Getting fired can be a good thing
By Harvey Mckay
When you are fired, you’re rejected. It’s as simple as that. It’s the end of the road for that job. But it might put you on the superhighway to a Super Bowl championship!
Look no further than Gary Kubiak, who is the newest poster child for rebounding from adversity. He was fired as head coach of the NFL’s Houston Texans after the 2013 season when the team won only two of 16 games. If you had predicted that less than two years later, he would coach the Denver Broncos to a Super Bowl championship, people would think you were delusional. But good things happen to people with experience who continue to work to improve.
Professional sports, entertainment and business are filled with stories of people who got second, third, fourth and more chances. That’s because there is no substitute for experience. For example, last year in the National Football League there were seven head coach openings. Four were filled by people like Kubiak with prior experience.
Kubiak also exhibited a strong leadership trait in loyalty. He brought seven assistant coaches from his previous head-coaching job in Houston with him to Denver, and he also signed a few players who were cut from his previous team after he left.
It’s interesting that the two competing coaches in last year’s Super Bowl – Bill Belichick of New England and Pete Carroll of Seattle – were both fired from previous jobs as well.
I remember before last year’s game how Carroll called himself a “retread multiple times.” He said: “It’s just experiences …. Everybody is going to falter and make mistakes and say, ‘I wish I would have known then what I know now.'”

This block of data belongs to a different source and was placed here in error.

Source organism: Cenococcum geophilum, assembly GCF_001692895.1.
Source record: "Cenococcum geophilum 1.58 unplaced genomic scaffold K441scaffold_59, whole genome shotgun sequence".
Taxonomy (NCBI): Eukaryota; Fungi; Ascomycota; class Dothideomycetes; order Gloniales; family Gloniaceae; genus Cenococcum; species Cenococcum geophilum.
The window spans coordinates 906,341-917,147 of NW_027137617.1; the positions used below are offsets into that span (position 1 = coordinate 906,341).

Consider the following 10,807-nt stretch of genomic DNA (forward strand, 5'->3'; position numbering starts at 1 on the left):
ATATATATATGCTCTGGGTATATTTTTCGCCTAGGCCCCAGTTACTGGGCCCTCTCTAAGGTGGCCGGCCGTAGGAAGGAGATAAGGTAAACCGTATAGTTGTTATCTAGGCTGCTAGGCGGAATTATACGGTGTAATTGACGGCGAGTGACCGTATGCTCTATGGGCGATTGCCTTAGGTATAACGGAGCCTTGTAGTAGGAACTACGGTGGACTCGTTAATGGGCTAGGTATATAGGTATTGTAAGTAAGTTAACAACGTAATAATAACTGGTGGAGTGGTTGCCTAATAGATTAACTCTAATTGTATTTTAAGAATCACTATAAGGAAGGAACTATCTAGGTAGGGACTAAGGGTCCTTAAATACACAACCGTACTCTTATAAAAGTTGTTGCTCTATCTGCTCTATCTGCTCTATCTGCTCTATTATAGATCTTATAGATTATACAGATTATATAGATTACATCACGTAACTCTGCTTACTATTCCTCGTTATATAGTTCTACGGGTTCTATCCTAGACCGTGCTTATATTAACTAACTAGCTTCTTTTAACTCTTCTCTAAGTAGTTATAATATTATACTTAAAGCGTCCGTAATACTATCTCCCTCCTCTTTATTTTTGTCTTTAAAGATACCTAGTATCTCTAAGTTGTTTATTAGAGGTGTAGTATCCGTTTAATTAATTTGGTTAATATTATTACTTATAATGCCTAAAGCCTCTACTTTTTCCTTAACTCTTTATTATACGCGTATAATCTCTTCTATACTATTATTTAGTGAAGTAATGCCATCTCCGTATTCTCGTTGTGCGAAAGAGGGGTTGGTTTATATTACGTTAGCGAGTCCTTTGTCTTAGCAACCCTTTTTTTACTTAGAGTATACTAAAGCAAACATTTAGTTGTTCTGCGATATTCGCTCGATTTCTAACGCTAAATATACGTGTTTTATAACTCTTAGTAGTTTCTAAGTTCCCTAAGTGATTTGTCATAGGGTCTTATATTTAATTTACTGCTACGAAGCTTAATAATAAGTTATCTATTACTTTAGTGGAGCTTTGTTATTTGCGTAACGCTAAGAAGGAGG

I interviewed Bill Belichick for my 2004 book “We Got Fired! … And It’s the Best Thing That Ever Happened To Us.” Belichick was fired by the Cleveland Browns after the 1995 season and became head coach of the New England Patriots in 2000, after Pete Carroll had the job for three seasons and was fired.
Belichick said: “I think every game, every week, every year is a great experience. I’d say I’ve learned every year I’ve been in the league no matter what capacity it’s been in. Hopefully I’ll keep learning. I’ve got a lot to learn.” And this from one of only two NFL coaches with four Super Bowl championships.
One comment that Belichick made, which I also heard Gary Kubiak mention, was about delegating. Belichick said that he is a detail-oriented person and has learned to delegate more with the Patriots, focusing more time and energy into some bigger picture things.
After a sideline stroke during a game in 2013, Kubiak also said he has learned to delegate more and not be a control freak, as he was in his previous job. He empowered veteran players to make decisions and impose team policy. It helps that he inherited a veteran team, including his quarterback Peyton Manning.
Yes, the same Peyton Manning that won a Super Bowl in 2007 with the Indianapolis Colts and was also “fired” when the Colts were able to draft Stanford quarterback Andrew Luck.
For the rest of us, getting fired may not be as public. So it’s important to figure out why you were fired. Most people are mistaken in why they believe they lost their job. Some will say that they’re failures, others that their boss had it in for them, and others yet that they were sure their career ended because of a faux pas they made at the company picnic. Often firing is a straightforward cost-cutting measure. When you’re fired, it’s easy to weave fantasies and imagine villains. If you are going to spend even an hour feeling miserable, make sure that you are miserable for the right reason.
Tony Dungy, whom I was instrumental in recruiting to the University of Minnesota and who was recently elected to the Pro Football Hall of Fame, is another Super Bowl winning coach who was fired. For the record, he coached the Indianapolis Colts to the 2007 championship after being fired by the Tampa Bay Buccaneers. Dungy said: “When I got my first head coaching job at 40 years old, I thought I was ready. I was shocked at how much better I was at 47.”
“Because you get fired doesn’t mean you were a bad coach,” Tony added. “It doesn’t mean you weren’t smart. It means it just wasn’t the right situation.”
Mackay’s Moral: The way to douse a firing is to use what you have learned for an even better hiring.
** Reprinted with permission from nationally syndicated columnist Harvey Mackay, author of the New York Times #1 bestseller “Swim With The Sharks Without Being Eaten Alive.”